Job Interview – How to Create a great first impression.

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Many experts in communications claim that the first 30 or 60 seconds are crucial for building a visual opinion for the person sitting opposite us.

If this is true (and my personal experience also confirms this), then you have the task to achieve your first small victory in getting a good first impression before the job interview has even started. It will be perfect if you can fulfill this task in 60 seconds and even better if you can achieve it for 30 seconds.

Do not worry – this is actually easy. See what you can do:

  1. Dress appropriately

Yes, I know that it may sound elementary when you first read it, but I have reasons to do this emphasis, as long as the percentage of people dressed inappropriately for an interview is very high these days.

Remember the following rule – you should be dressed as you think the interviewer will be dressed or one step higher than him.

Or, if you sit for an interview in an office of one company and know that you will meet with some business people, then a suit, a shirt and a tie are mandatory if you are male and clean business suit, if you are a woman.

However, if applying for a job which is not so strictly in the business area like for example for a chef in a fast food restaurant, trousers and shirt would suffice in most demanding case, if you are a woman – a free, sport-elegant clothes, and why not a light color if the season and your wardrobe are allowing it (light is related to cleanliness and hygiene, as it is necessary in cooking).

Especially for clothing and appearance we are going to talk in another material, but this is the important principle – put on clothes which are expected to be worn at this level, or one step higher than the person leading the interview.

  1. Be on time for the interview

If you have a time set for the meeting (and you should have) – be punctual!

Your presence at the appointed hour or a few minutes earlier is the first step towards establishing a great first impression. Nobody likes when the other party is late, and it does not speak well when future employees do that.

So I encourage you to organize your trip to the company that you can be in front of the employer at least 15-20 minutes before the interview, and you should be at the door for an interview (with the secretary or other assistant) at least 5-10 minutes before that.

  1. Be observant

Your arrival 15-20 minutes prior to the meeting will help you calm down more or less for your meeting, to normalize your heart rate and to adjust psychologically.

The last 5-10 minutes inside the premises of the company will also help you to directly observe what is the working environment, how do people that you are going to work with look like , how they are dressed and what is the language that you should use.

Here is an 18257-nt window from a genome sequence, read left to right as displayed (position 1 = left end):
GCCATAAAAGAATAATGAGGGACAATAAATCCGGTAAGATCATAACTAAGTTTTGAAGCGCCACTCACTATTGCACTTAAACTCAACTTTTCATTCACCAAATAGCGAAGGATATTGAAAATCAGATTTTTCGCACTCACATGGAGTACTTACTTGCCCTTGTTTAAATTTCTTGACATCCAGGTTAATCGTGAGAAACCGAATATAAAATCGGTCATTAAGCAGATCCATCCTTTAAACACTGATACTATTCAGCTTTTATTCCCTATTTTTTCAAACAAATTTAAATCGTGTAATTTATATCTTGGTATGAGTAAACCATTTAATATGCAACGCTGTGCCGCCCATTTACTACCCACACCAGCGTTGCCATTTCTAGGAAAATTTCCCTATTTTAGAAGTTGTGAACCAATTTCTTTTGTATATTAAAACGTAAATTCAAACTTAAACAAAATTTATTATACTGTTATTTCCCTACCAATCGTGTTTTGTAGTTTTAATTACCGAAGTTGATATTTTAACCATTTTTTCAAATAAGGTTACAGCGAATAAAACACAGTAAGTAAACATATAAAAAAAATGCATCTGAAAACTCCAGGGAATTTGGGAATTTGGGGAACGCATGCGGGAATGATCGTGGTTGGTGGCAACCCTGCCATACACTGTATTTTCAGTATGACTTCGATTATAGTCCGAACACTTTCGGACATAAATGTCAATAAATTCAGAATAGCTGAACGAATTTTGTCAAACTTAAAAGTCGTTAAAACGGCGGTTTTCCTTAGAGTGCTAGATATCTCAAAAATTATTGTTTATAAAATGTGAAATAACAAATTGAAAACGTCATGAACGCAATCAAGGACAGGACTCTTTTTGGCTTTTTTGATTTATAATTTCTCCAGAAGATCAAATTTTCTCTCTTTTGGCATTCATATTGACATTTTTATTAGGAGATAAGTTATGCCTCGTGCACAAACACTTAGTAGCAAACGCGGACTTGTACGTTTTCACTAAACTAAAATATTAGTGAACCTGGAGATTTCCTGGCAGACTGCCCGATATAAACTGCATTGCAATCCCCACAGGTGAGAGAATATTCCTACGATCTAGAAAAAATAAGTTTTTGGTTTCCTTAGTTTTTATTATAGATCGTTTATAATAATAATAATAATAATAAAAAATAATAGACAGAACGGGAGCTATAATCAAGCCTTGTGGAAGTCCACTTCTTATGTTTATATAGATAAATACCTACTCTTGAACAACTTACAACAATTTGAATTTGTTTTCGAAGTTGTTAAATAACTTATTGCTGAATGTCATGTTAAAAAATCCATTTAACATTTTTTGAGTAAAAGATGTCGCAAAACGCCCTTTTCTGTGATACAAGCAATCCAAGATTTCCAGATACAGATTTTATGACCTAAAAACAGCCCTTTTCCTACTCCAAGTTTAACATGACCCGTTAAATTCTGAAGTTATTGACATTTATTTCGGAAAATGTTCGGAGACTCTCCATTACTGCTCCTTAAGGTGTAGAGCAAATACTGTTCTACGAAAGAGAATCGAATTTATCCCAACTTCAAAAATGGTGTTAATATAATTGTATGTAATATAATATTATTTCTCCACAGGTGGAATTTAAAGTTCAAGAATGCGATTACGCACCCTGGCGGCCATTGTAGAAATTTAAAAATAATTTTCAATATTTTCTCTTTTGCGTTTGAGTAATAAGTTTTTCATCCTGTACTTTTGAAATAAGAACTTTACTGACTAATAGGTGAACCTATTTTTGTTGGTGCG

I personally go to job interviews at least 15 minutes earlier in order to do all the things that I have just described, and to collect the following important information:

Are the furniture modern, economically, raunchy or cheap?

Is it neat, clean and comfortable in the corridors as well as in the rooms of the company? It is quickly noticeable and speaks a lot about the future climate and the mentality of many business owners.

To make an observation about the phone calls of the company, and for this purpose you should wait at the reception desk of the secretary. If it rings from time to time – then the company has a job, if it is silent – this could be bad.

What does the secretary think for the company she is working for and for which you are going to apply, and even what does she think for your future boss? You will be surprised to find out how many things you may know from a secretary in just 10 minutes of conversation with her.

What do employees talk in the corridors, how are they dressed, do they use a certain jargon, are they smiling? All these are invaluable signals that can help a lot during the interview, which is within minutes.

All this information has helped me a lot about the correct setting for the interview. Thanks to it I get the chance to make appropriate prelude at the meeting, to “melt the ice” and immediately led the interviewer to pay me more attention.

How To Nail The Job Interview (part 2)

3) Present Solutions. The most effective sales technique used by sales professionals combines asking questions with making a specific sales pitch. You want to make certain that the person is engaged with you and still wants or needs your services. To do that you will ask questions that help you see if the person is still willing and able to buy. In an interview you will most likely not be the one to ask the bulk of the questions. However, a good job candidate will listen carefully, ask probing questions, and present his answers so as to address the specific problems that the interviewer has. This takes skill and practice! We aren’t used to listening actively in our culture. But it’s a skill you had better learn and practice if you want to get a job. You can be certain that your most qualified competitor has taken the time to learn how to listen and ask deep, probing questions.